Question Of The Week: Absolutely Not Best Albums Of 2013
Hey MetalSucks people! Dude, thanks so much for jamming with us through all of our awesome lists of 2013’s top 15 metal albums. It’s a tradition, so never hesitate to join in, list your favorites, explain their vibe, and sorta shine a light on the stuff that shone a light on you, lol. You’ll see that it is healthy to gather these little feelings together, these little collections of sounds that please us, and view them while searching out the meaning of their importance. To what are you relating, and why? For real go on, don’t half-ass it or it won’t work :)
Anyway, today we pause our celebration of the like 200 awesome albums of 2013 — nice work, Metal! — to mourn a few disasters. Yeah, today’s Question Of The Week is about all that could’ve been, all that would’ve been, and all that should’ve been.
Inspired by our world’s-biggest coverage of 2013’s best metal albums, we asked our staff:
Say, what 2013 metal album kinda let you down?
You expected to jam. You hoped to jam. You begged to jam. But you didn’t jam. What happened?
Everyone I know watches The Walking Dead. My dad watches The Walking Dead. Everyone I know thinks I watch The Walking Dead and love it more than them. And why wouldn’t I? I love gore, metal, prestige cable … But guess what show I cannot get into? That show The Walking Dead. I have the same problem with The Ocean: I have tried many times to get lost in what is loved by everyone else, and it won’t stick. This year’s Pelagial was gonna be the last time I gave them a shot: Their last two were supposedly subpar (maybe why I didn’t take to them), dudes seemed to love it … But, nothing. There’s riffs and orchestration and themes and etc. Neat. But I do not hear whatever is making the Smart Metal World cream their clever jeans. At this point, I may keep up with them to figure out why in the hell I don’t like them.
I was let down by my pick for Album That Will Fuck Your Face Off In 2013, actually: Hardcore Superstar is in my top five most adored bands, but their 2013 album C’mon Take On Me was little more than trashy fluff and filler — and none of their signature grit and punk edge. It’s like they’re a completely different band, even though it’s all the same members! So disappointing I couldn’t even get through it in one sitting. Me! A diehard fan!
I hate writing this: All Pigs Must Die, Nothing Violates This Nature. This is by no means a bad album, but it definitely wasn’t the follow-up to the epic God Is War (my album of the year in 2011) that I wanted. The production feels cold — everything too up-front, too clear — and where each track of God Is War has its own strength and charms, these songs kind of blur together, with only one or two standout tracks sticking to my ribs. There’s too much speediness and not enough of that brooding, slow-burn fury; it sounds like they’re trying too much to ape their contemporaries like Nails and Enabler. On top of all that, I find the cover art really bleh. Maybe it’s just HOW MUCH I loved God Is War; maybe Nothing Violates This Nature had no chance to live up to my worship of its predecessor. But I gave this record multiple listens, and just couldn’t get into it.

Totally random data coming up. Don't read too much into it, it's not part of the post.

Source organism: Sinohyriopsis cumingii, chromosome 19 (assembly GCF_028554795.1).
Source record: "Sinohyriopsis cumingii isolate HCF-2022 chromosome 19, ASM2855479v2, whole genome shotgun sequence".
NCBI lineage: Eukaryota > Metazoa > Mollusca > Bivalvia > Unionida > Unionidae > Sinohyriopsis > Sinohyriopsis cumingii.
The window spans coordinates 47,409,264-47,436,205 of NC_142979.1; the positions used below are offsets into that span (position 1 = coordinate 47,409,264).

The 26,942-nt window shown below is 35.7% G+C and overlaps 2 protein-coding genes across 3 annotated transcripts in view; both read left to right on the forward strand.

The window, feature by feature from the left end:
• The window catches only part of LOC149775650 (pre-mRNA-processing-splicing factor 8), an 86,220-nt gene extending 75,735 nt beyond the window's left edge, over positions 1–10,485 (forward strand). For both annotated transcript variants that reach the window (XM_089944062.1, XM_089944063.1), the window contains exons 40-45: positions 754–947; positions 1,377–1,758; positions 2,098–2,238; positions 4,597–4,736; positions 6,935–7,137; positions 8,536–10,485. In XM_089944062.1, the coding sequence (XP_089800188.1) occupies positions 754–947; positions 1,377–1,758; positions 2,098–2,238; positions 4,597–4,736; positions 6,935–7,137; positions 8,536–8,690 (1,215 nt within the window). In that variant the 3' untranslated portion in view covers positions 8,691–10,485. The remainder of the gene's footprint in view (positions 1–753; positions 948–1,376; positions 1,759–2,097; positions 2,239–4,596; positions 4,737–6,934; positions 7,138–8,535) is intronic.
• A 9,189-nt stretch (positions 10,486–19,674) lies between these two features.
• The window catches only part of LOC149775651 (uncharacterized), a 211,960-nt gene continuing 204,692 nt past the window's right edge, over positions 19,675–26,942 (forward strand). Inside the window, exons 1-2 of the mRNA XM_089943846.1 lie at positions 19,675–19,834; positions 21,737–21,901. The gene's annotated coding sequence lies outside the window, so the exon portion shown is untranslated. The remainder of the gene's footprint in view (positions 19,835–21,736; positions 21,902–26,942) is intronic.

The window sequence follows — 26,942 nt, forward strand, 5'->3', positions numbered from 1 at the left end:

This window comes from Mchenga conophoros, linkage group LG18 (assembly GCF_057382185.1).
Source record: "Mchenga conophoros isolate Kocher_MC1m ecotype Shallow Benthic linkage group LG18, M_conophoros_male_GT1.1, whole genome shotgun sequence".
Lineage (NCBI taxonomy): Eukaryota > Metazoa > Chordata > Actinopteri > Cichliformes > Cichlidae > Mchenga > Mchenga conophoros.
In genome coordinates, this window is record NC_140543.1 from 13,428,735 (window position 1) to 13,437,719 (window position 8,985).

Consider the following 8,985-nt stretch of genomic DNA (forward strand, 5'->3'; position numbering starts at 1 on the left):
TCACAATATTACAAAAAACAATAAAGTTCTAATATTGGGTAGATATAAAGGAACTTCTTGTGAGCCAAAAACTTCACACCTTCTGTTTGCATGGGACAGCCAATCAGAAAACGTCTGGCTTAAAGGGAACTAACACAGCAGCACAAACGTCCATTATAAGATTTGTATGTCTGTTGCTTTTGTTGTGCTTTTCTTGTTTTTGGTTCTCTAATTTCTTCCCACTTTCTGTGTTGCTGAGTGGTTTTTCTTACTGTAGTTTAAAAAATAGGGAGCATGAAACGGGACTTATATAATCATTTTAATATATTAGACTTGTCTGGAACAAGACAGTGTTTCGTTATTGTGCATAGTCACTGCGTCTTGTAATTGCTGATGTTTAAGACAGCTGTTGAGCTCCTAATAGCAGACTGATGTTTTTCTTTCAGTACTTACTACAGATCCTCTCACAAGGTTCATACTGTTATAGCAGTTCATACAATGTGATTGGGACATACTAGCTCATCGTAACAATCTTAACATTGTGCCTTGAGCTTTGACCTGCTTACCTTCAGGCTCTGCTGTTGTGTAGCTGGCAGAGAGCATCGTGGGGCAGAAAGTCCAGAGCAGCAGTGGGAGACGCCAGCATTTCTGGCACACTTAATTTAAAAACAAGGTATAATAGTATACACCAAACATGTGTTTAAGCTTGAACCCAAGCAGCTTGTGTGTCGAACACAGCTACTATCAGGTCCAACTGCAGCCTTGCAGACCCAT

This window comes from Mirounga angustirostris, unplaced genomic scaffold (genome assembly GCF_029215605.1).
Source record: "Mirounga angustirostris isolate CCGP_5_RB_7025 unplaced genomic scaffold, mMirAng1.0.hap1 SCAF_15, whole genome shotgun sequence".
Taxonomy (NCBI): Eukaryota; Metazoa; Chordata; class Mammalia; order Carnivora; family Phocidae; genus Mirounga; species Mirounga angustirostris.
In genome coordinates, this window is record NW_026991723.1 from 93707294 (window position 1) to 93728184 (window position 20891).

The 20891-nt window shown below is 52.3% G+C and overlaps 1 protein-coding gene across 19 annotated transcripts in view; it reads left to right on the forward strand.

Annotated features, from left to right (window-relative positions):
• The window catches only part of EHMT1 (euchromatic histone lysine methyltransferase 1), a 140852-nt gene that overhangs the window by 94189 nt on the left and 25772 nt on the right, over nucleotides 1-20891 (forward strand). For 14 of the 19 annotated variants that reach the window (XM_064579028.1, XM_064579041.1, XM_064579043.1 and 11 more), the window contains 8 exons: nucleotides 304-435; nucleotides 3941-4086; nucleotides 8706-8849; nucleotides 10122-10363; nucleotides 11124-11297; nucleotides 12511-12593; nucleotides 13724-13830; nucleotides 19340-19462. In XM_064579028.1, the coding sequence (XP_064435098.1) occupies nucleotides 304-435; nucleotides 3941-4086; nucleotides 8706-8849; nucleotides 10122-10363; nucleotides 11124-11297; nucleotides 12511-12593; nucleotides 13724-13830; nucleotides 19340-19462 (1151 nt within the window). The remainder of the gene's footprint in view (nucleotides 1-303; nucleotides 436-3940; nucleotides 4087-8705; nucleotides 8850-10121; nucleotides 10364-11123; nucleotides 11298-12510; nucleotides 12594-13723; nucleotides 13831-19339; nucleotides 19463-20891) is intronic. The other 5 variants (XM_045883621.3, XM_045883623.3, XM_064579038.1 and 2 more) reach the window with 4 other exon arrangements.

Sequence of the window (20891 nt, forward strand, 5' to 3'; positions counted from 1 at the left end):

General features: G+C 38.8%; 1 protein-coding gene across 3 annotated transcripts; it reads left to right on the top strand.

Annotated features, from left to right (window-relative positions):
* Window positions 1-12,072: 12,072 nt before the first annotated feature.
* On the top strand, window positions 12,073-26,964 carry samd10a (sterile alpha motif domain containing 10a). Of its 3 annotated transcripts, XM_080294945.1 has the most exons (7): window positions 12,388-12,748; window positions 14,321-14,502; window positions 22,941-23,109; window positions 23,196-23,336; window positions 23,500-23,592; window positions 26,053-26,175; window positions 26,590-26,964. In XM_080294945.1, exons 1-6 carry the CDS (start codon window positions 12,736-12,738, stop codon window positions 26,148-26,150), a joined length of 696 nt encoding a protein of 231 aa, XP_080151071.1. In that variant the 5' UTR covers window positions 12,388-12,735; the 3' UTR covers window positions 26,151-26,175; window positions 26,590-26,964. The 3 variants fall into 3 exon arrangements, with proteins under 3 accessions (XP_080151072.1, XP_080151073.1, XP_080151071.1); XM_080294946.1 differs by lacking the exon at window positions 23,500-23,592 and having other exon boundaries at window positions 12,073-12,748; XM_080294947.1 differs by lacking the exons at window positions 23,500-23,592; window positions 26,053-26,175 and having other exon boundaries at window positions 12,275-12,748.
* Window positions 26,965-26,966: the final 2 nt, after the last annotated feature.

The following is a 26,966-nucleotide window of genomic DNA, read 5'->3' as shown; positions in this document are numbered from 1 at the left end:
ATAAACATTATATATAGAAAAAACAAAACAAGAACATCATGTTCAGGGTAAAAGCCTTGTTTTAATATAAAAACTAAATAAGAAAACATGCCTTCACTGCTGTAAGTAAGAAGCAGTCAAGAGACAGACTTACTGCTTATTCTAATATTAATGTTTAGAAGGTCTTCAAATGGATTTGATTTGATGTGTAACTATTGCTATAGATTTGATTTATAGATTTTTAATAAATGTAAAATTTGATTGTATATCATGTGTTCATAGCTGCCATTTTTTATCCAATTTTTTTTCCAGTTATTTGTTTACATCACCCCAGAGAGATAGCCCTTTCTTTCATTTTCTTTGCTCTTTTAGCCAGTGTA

To my dismay, my face wasn’t sufficiently penetrated by The Monolith Deathcult‘s Tetragrammaton. It’s more stripped-down than Trivmvirate, and despite the album’s heaviness, each song drags on a couple minutes too long. It’s a cool album — the historical content intrigues, the grooves still rip, and the narration is hilarious — but it’s neither as frenetic nor as distinctive as I would have hoped for. Compare a track like “Deus Ex Machina” with “Human Wave Attack.”
DAVID LEE ROTHMUND
Fleshgod Apocalypse‘s Agony (2011) was a letdown when compared with Oracles (2009). It lacked the madness, syncopation, and freshness of Fleshgod’s virgin album — and leaked orchestration and harmonies. This year’s Labyrinth is kind of a throwback the wickedness of Oracles, but still it’s too disconnected and familiar. A lot of its songs sound exactly the same? It bleeds together into one big hall echo and I keep getting lost. I miss straight-up fuck-you songs like this:
Ulcerate’s Vermis. I loved Destroyers of All so much — SO MUCH — and greatly anticipated this new one, their first with the big dogs at Relapse Records. It sounds superficial, but the biggest reason I don’t like it is the production/mixing. Destroyers was so clear, so concise, perfect for this kind of technical death metal, but the Vermis sounds like amateur city. I can only imagine this was a calculated aesthetic decision … but why?!?! Raw, loose recordings are great for some kinds of metal, but music this technical demands the listener hear EVERYTHING that is being played, and it’s difficult to make out much amongst the sonic mud that is Vermis. There might be really cool songs underneath all that but I can’t see past the production enough to be able to tell. Oh well, maybe next time.
I’m bummed about the new Black Sabbath. When I first pressed play on 13, I imagined four faces: Tony Iommi’s, Geezer Butler’s, Ozzy’s, and … Brad Wilk’s. But my image of Wilk’s was kinda blurry and might actually have been Tim Lambesis. (Then Wilkbesis’s mug turned into Sharon Osbourne’s. Gross.) Anyway soon I noticed that the album sounds like beige wallpaper, and that Rick Rubin was a prestige move, a mark of legitimacy on a slapdash effort. Still, it’s possible for a flat album to be likable, and heck, a few of this year’s best albums totally overcame similarly weird vibes. I thought Black Sabbath could too.